## Step 2:

Install a 150Ω (BROWN GREEN BLACK BLACK SPACE BROWN) resistor between the upper red (+) rail and the second row of the breadboard. Add a green LED with its long anode (+) leg to the resistor and its short cathode (-) leg in the next row.

## Step 3:

Insert two BC547 NPN transistors with the flat sides facing you. One has its left-hand (collector) leg to the short cathode (-) leg of the LED. The right-hand (emitter) leg of the first transistor goes in the same row as the collector (left-hand leg) of the second transistor.

## Step 4:

Add two 1kΩ (BROWN BLACK BLACK BROWN SPACE BROWN) resistors, one to the centre (base) leg of each transistor. When you bend the legs, make sure the resistors end in their own rows and not the same row. Also, add a wire link between the right-hand (emitter) leg of the second transistor, and the upper blue (-) rail.

## Step 5:

Insert a red LED with its short cathode (-) leg to the left, and a wire link between there and the upper blue (-) rail. Also add a 150Ω (BROWN GREEN BLACK BLACK SPACE BROWN) resistor from the upper red (+) rail to the long anode (+) leg of the LED.

## Step 6:

Place two BC547 NPN transistors with the flat sides facing you. One has its left-hand (collector) leg to the long anode (+) leg of the LED. The right-hand (emitter) leg of the first transistor goes in the same row as the collector (left-hand leg) of the second transistor.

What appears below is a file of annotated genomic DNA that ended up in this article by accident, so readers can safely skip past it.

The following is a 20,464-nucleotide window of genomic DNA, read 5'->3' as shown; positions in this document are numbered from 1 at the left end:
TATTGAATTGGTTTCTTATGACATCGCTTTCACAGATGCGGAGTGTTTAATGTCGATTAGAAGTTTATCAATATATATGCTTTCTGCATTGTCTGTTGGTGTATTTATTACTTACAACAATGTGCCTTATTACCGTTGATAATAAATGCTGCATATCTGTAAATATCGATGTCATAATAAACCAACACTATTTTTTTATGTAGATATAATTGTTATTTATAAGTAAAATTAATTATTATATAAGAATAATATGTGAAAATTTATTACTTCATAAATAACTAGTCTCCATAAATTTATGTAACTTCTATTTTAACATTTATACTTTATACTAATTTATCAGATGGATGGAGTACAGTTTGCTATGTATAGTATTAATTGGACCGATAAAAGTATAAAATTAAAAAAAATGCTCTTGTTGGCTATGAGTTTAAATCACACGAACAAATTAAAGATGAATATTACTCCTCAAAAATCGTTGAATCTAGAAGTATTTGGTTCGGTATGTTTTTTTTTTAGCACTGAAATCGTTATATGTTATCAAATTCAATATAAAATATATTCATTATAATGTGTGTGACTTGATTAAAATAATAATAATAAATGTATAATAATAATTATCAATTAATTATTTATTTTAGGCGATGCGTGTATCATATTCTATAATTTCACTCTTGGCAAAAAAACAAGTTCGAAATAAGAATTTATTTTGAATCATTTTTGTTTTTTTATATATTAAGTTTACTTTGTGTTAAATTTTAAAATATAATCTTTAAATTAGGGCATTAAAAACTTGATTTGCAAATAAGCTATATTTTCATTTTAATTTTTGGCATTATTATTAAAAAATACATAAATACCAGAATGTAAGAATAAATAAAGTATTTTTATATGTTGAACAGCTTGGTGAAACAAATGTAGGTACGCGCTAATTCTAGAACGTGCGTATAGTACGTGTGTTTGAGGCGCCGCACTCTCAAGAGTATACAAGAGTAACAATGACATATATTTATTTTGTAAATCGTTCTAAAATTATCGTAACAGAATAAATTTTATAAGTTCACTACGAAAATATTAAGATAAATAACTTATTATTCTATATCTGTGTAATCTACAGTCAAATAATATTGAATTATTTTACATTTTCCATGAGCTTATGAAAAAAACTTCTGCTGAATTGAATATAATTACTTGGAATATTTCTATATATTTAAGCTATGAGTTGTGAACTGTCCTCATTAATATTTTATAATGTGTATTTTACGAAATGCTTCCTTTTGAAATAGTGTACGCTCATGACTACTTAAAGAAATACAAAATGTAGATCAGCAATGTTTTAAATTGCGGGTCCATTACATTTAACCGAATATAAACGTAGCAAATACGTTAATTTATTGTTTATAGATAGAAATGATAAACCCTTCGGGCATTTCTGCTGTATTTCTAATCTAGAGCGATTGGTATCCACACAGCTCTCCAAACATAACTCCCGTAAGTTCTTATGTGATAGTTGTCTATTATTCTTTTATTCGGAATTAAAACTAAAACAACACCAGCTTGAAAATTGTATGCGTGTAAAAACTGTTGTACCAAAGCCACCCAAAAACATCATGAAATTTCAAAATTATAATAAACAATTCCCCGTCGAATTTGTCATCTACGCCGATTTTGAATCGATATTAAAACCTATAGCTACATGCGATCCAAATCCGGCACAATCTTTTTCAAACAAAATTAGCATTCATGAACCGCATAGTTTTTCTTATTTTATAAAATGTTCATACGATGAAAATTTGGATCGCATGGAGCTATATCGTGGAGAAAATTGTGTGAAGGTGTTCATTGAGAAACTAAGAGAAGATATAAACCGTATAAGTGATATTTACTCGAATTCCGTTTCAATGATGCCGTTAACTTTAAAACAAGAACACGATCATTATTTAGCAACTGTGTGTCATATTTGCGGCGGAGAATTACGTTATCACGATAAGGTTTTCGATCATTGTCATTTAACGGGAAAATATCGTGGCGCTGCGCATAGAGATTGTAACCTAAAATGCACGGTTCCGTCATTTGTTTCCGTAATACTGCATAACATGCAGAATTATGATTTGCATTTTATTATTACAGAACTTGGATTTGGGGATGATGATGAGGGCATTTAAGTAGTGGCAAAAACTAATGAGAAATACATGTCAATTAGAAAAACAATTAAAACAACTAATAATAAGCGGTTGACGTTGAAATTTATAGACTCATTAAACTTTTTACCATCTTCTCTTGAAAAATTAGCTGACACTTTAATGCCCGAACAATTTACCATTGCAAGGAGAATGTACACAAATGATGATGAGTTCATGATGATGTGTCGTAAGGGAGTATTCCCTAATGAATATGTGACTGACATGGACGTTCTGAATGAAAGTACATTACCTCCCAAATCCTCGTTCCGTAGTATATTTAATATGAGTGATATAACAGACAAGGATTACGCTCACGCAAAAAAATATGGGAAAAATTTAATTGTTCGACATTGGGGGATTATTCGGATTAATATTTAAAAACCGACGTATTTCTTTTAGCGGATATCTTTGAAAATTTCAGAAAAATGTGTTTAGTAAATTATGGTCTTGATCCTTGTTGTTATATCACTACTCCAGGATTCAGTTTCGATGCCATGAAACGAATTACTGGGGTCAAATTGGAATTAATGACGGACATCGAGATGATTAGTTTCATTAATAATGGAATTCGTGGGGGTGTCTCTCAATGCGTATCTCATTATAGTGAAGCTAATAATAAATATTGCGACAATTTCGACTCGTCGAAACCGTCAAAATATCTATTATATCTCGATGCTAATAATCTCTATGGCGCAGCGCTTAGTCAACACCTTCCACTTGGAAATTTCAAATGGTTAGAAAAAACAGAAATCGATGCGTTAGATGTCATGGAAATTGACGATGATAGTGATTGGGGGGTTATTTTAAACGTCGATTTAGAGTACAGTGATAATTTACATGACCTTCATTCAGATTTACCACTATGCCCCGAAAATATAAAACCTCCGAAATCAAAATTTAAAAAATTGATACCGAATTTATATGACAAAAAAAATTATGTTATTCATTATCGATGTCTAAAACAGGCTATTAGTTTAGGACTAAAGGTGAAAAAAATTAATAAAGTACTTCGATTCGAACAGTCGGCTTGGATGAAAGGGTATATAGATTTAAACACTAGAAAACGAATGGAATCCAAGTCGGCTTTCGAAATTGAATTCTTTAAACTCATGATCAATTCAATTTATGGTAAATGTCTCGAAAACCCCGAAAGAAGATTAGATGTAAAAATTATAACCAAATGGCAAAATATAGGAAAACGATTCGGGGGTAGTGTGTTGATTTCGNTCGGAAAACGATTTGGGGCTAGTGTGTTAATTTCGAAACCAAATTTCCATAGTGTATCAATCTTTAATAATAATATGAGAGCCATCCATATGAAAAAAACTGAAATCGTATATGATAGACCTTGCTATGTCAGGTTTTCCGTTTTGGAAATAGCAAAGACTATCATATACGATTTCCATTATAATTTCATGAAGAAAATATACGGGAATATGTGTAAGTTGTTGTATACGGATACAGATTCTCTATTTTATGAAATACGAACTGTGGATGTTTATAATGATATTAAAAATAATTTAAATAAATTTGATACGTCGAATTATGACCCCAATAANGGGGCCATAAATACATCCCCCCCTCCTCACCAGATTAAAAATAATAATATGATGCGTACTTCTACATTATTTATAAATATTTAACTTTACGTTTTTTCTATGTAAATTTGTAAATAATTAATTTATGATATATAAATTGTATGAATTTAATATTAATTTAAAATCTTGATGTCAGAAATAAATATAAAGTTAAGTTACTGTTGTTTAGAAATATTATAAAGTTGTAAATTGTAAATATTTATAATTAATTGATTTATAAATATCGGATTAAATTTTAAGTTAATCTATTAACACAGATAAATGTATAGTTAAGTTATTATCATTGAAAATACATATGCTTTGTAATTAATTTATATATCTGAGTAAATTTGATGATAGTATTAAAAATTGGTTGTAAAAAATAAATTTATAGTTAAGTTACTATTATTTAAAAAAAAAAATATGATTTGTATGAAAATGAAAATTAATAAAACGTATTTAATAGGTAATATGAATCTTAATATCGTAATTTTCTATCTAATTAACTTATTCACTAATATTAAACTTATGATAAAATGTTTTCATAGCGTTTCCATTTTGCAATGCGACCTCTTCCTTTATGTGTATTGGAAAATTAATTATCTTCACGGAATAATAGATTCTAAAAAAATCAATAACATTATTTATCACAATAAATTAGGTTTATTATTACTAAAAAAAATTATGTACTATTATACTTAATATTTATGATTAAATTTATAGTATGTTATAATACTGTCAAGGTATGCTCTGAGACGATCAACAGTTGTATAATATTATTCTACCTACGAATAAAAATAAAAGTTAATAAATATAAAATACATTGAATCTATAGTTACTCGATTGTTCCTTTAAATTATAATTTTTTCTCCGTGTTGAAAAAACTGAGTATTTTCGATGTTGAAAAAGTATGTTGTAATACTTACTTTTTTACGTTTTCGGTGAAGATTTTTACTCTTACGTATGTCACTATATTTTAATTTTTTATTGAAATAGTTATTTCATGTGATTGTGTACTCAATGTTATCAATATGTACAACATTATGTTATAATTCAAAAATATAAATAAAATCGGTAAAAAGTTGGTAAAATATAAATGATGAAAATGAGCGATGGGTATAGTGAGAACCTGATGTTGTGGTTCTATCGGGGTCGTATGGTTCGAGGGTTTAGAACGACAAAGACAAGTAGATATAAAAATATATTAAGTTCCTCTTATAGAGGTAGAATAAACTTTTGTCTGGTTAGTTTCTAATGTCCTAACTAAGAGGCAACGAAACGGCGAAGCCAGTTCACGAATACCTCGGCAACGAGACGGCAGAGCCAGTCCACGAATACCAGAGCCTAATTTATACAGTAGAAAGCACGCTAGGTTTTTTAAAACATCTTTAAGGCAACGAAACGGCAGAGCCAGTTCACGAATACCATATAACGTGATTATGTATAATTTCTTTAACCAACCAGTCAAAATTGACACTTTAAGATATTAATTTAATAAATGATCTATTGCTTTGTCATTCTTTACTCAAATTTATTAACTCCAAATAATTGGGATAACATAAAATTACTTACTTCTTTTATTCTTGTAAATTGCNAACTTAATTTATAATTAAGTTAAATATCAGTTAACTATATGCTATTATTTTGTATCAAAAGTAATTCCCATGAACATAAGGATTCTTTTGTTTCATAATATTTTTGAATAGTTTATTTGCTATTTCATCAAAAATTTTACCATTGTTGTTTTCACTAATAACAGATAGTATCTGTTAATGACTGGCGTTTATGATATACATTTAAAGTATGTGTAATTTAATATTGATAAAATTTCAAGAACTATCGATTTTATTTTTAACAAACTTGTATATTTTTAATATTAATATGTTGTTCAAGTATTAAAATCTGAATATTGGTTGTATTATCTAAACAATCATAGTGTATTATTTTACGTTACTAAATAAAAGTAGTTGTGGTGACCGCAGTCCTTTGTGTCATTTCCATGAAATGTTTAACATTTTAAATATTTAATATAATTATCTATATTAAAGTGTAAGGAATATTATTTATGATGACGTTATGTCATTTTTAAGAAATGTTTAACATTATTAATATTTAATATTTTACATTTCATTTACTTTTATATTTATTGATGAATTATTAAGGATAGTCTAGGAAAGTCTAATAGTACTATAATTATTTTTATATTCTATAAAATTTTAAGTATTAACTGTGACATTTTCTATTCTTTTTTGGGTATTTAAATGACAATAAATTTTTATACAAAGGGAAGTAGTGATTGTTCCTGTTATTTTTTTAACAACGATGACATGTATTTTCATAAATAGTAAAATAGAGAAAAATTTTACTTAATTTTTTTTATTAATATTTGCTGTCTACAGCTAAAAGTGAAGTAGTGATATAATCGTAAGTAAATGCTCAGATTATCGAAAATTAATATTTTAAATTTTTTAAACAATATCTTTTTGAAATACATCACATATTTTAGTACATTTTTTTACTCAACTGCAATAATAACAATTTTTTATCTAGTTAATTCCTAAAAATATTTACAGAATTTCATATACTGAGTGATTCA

## Step 7:

Add two 1kΩ (BROWN BLACK BLACK BROWN SPACE BROWN) resistors, one to the centre (base) leg of each transistor. When you bend the legs, make sure the resistors end in their own rows and not the same row. Also, add a wire link between the right-hand (emitter) leg of the second transistor, and the upper blue (-) rail.

## Step 8:

Install a white LED with its short cathode (-) leg to the left, and a wire link between there and the upper blue (-) rail. Also add a 150Ω (BROWN GREEN BLACK BLACK SPACE BROWN) resistor from the upper red (+) rail to the long anode (+) leg of the LED.

## Step 9:

Insert a BC547 NPN transistor with its flat side facing you and its left-hand (collector) leg in the same row as the resistor and LED anode. Add a wire link between the right-hand (emitter) leg of the transistor and the upper blue (-) rail, and a 1kΩ (BROWN BLACK BLACK BROWN SPACE BROWN) resistor from the middle (base) leg of the transistor, to the right.